Q: Almost a year ago we hired a number of new people, and several of them surf the Internet up to half of the workday — shopping, watching YouTube videos, you name it. When not on the chmputer, they resemble swans, heads bent over their personal devices, texting or whatever.

Share story

Q: I have worked at a small architecture firm for about eight years. Almost a year ago we hired a number of new people, and several of them surf the Internet up to half of the workday — shopping, watching YouTube videos, you name it. When not on the chmputer, they resemble swans, heads bent over their personal devices, texting or whatever.

We’re in an “open” studio space, and those of us who actually work can’t help but notice. We also pick up the slack and fix the mistakes these people make because they are constantly distracted.


The partners who run the firm are in private offices and have no idea. In fact, two of the Internet addicts have been promoted. It’s upsetting and creating a level of disengagement in the office. We have no human resources department to complain to. What to do?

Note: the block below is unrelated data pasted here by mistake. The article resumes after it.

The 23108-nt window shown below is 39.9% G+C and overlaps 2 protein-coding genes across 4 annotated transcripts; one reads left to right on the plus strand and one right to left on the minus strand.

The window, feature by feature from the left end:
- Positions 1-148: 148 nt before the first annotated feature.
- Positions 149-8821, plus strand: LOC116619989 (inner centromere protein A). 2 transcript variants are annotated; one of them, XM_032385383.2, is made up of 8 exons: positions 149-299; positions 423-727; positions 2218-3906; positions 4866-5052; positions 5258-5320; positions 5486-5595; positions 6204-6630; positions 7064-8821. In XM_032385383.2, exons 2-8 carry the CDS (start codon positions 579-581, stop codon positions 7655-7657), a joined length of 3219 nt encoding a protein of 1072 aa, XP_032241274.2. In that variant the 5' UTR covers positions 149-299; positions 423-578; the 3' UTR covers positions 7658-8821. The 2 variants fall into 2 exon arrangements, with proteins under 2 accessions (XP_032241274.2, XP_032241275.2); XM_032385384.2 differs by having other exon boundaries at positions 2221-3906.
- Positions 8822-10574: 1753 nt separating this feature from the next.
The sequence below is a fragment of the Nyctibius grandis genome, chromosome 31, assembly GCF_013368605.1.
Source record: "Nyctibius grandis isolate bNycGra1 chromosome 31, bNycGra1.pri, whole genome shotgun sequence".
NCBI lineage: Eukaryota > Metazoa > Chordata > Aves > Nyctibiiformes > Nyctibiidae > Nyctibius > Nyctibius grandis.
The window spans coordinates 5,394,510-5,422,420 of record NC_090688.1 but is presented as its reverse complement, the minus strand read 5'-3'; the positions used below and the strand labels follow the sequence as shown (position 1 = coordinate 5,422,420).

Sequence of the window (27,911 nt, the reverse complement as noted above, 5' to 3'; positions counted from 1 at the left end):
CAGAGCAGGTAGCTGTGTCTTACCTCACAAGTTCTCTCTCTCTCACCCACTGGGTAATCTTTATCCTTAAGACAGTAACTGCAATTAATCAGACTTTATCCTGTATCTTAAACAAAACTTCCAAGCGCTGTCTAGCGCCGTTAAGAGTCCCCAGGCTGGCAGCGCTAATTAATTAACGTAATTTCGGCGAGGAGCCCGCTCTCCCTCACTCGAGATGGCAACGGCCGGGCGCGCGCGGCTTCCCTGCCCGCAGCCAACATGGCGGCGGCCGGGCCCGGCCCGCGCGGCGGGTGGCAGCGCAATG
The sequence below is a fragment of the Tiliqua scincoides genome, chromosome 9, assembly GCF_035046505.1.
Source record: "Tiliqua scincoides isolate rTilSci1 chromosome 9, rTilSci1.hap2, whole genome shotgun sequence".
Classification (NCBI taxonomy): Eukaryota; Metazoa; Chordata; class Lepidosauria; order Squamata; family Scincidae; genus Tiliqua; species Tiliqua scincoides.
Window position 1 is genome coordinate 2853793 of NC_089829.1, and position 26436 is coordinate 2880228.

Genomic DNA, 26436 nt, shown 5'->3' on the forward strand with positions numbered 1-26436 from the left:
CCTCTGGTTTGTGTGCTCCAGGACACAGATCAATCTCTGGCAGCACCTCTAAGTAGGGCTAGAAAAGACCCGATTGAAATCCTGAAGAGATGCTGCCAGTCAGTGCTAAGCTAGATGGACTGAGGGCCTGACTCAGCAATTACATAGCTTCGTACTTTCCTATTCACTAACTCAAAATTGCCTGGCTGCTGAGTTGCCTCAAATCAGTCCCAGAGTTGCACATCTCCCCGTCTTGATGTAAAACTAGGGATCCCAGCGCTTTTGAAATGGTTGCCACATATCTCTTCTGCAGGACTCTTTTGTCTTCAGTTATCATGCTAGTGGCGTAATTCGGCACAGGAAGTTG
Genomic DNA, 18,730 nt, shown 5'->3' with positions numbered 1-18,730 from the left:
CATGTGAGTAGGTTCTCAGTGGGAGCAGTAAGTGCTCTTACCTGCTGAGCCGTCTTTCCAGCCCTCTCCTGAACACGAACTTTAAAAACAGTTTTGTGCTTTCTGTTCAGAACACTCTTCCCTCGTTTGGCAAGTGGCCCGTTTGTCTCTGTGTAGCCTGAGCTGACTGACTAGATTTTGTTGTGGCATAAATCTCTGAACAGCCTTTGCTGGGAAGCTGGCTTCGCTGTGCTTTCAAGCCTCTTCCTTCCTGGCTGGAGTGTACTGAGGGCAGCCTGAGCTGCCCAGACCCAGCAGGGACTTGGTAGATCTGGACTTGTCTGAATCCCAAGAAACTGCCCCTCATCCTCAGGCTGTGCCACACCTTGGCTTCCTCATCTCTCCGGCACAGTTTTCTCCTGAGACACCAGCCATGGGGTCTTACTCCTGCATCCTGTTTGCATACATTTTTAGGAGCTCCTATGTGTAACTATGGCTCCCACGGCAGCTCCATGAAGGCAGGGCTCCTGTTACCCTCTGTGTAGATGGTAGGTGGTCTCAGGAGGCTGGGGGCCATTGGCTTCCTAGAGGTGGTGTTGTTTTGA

A: Before we get to your surfer colleagues, consider two morsels of big-picture context. First, as the digital era has injected more work responsibilities into personal time, many workers feel they have every right to take personal time on the job: If I have to answer the boss’ email over the weekend, then I get to place my Zappos order from the company computer.

Second, as unlikely as this may sound, activities that look suspiciously like time-wasting may be part of some people’s natural process — if I watch a YouTube video while ruminating on a work-related problem, maybe that’s no different from staring off into space or “looking busy” if it helps me think through that problem before my deadline.

All of this is relevant even if it doesn’t strictly apply to your tech-happy colleagues. That’s because you need to focus not so much on their behavior as on its consequences.
Instead of picking up the surfers’ slack and fixing their mistakes, you and your non-Internet-addicted allies should see to it that these genuine problems come to the partners’ attention. If the bosses wonder aloud why X is so behind and Y keeps messing up, you might discreetly raise the distraction issue. But a preferable outcome would involve the bosses deciding to pay more attention to what’s happening in their “open” office.

Most Read Stories

Unlimited Digital Access. $1 for 4 weeks.

Submit questions to Rob Walker at workologist@newyorktimes.com.